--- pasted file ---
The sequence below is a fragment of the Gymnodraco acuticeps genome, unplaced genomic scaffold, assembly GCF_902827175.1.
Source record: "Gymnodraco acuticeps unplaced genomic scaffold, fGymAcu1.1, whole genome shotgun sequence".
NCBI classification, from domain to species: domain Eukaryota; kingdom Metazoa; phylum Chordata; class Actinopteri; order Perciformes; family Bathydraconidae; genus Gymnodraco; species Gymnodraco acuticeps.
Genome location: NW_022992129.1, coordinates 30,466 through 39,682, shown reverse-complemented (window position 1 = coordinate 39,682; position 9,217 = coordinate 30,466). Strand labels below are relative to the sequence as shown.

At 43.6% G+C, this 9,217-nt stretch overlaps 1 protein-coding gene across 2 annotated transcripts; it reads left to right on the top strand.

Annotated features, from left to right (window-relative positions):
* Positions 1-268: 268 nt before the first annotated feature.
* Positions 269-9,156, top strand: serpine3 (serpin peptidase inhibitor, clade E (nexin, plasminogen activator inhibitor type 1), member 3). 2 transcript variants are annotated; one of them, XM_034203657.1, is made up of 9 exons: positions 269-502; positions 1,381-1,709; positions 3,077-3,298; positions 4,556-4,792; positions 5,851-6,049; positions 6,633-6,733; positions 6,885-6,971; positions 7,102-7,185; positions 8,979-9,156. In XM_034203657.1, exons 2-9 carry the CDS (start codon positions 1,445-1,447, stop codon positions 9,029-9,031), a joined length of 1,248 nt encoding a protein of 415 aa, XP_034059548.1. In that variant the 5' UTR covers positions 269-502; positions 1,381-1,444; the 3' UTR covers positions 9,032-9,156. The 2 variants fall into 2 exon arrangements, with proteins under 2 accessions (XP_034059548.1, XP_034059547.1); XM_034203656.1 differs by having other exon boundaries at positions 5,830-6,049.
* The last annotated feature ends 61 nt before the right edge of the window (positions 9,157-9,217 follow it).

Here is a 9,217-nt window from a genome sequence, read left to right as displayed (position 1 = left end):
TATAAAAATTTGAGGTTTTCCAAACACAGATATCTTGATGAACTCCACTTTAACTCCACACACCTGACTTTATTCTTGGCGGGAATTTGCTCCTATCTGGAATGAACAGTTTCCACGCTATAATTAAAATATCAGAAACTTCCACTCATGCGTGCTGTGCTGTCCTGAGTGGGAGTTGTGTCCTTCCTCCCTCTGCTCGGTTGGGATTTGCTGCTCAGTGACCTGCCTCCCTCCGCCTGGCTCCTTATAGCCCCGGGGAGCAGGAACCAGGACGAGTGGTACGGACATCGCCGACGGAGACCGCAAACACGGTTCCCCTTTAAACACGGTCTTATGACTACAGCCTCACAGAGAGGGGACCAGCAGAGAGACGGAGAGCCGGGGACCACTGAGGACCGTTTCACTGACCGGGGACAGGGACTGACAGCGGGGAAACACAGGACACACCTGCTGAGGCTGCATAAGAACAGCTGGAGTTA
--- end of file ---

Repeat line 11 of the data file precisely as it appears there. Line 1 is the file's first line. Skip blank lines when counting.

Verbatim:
TATAAAAATTTGAGGTTTTCCAAACACAGATATCTTGATGAACTCCACTTTAACTCCACACACCTGACTTTATTCTTGGCGGGAATTTGCTCCTATCTGGAATGAACAGTTTCCACGCTATAATTAAAATATCAGAAACTTCCACTCATGCGTGCTGTGCTGTCCTGAGTGGGAGTTGTGTCCTTCCTCCCTCTGCTCGGTTGGGATTTGCTGCTCAGTGACCTGCCTCCCTCCGCCTGGCTCCTTATAGCCCCGGGGAGCAGGAACCAGGACGAGTGGTACGGACATCGCCGACGGAGACCGCAAACACGGTTCCCCTTTAAACACGGTCTTATGACTACAGCCTCACAGAGAGGGGACCAGCAGAGAGACGGAGAGCCGGGGACCACTGAGGACCGTTTCACTGACCGGGGACAGGGACTGACAGCGGGGAAACACAGGACACACCTGCTGAGGCTGCATAAGAACAGCTGGAGTTA